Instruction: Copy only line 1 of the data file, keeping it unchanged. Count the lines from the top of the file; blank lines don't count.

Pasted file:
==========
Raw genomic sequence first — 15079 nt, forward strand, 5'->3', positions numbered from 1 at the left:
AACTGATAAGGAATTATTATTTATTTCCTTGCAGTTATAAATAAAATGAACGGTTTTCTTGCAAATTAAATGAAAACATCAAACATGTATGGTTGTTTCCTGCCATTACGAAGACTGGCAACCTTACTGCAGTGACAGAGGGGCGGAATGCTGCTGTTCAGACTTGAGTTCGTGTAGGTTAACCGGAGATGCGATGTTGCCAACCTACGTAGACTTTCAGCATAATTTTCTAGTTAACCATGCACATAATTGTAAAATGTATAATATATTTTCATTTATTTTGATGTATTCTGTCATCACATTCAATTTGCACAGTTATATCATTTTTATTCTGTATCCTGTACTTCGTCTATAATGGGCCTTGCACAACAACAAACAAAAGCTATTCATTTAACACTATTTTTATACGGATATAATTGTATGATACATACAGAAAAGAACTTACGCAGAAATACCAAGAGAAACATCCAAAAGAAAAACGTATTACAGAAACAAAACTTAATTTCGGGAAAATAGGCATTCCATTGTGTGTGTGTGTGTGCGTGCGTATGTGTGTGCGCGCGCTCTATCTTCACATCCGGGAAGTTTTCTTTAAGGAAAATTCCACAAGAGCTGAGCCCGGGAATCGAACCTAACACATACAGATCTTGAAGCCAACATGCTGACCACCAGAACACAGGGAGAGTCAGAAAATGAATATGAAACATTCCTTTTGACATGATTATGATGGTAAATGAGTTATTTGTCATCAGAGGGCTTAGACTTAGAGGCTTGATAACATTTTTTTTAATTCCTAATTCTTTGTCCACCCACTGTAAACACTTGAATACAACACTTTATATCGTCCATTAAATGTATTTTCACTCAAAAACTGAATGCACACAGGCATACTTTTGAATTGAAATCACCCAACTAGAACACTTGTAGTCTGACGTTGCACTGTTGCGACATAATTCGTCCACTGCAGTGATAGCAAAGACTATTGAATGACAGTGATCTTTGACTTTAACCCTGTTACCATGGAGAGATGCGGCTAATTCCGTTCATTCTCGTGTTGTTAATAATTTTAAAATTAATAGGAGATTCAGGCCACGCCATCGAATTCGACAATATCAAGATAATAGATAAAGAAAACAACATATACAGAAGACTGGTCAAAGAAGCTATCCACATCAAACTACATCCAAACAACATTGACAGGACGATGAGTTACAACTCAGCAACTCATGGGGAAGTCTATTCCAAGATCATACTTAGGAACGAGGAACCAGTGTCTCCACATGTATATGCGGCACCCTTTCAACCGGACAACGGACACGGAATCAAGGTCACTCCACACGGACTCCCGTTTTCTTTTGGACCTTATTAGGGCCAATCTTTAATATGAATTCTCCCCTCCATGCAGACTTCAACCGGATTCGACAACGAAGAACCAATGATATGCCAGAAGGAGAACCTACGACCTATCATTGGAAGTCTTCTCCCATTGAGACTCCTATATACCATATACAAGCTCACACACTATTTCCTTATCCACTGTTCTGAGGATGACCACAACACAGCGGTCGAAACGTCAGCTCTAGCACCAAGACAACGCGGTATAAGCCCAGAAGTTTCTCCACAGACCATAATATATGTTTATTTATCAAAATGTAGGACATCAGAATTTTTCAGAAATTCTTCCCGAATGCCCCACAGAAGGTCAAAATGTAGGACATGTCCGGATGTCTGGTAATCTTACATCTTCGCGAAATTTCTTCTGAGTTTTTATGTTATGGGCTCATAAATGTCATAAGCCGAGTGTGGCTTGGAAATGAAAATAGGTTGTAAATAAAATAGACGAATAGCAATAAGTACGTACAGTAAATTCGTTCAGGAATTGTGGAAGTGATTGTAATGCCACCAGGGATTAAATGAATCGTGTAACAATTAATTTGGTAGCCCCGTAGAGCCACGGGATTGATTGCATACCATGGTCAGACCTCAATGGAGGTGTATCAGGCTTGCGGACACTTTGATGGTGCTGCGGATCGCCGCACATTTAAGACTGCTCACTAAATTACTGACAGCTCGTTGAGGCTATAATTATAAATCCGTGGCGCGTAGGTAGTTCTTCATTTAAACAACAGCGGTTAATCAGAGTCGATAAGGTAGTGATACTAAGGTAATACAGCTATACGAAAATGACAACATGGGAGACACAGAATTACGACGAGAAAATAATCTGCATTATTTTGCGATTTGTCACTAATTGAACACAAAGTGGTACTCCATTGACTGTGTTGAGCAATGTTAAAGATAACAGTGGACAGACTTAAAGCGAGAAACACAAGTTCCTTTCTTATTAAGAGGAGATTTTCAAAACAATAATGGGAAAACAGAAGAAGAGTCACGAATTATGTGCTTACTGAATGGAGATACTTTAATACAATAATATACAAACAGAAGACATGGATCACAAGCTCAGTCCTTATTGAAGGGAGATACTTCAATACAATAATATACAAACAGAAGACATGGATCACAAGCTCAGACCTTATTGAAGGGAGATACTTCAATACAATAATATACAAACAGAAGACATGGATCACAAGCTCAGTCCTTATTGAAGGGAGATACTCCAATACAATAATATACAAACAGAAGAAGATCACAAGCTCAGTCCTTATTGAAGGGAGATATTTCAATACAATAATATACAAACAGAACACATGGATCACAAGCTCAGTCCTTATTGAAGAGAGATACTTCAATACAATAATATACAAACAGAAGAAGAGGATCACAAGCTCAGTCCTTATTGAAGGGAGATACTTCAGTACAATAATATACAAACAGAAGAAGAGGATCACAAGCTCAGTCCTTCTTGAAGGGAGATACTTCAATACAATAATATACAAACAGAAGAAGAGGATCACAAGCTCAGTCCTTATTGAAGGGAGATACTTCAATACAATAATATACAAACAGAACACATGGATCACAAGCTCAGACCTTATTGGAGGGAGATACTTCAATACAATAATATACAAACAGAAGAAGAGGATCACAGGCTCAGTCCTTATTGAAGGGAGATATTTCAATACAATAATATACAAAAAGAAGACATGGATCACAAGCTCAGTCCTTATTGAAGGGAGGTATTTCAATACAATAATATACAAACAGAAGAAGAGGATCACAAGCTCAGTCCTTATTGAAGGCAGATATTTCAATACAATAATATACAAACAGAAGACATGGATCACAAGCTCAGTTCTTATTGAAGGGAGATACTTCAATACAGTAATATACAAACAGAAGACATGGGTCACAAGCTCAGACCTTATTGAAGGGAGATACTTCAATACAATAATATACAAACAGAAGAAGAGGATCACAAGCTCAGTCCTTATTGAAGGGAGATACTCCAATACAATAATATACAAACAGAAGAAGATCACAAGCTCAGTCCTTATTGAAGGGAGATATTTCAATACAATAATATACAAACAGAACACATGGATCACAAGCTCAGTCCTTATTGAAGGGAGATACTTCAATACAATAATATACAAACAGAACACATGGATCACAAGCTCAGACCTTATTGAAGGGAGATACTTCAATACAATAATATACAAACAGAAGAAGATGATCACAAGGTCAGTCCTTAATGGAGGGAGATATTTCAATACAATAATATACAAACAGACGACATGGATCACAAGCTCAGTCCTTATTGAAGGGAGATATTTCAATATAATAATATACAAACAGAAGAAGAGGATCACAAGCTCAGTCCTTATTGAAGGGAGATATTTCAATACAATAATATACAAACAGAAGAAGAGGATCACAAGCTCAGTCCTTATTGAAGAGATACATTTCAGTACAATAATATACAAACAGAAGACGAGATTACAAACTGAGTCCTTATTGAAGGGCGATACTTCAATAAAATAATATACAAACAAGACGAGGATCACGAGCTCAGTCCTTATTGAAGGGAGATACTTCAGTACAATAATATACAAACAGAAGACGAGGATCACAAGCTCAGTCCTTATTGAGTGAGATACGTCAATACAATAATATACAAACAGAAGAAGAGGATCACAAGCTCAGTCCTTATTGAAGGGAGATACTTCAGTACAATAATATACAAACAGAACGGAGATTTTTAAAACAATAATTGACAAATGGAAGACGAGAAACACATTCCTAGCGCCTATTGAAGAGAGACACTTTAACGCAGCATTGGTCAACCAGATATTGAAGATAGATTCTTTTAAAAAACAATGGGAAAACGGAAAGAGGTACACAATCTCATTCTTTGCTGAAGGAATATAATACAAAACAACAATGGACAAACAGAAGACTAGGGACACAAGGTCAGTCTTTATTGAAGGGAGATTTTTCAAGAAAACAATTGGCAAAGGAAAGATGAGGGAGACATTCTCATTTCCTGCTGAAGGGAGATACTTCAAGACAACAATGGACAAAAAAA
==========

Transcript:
Raw genomic sequence first — 15079 nt, forward strand, 5'->3', positions numbered from 1 at the left: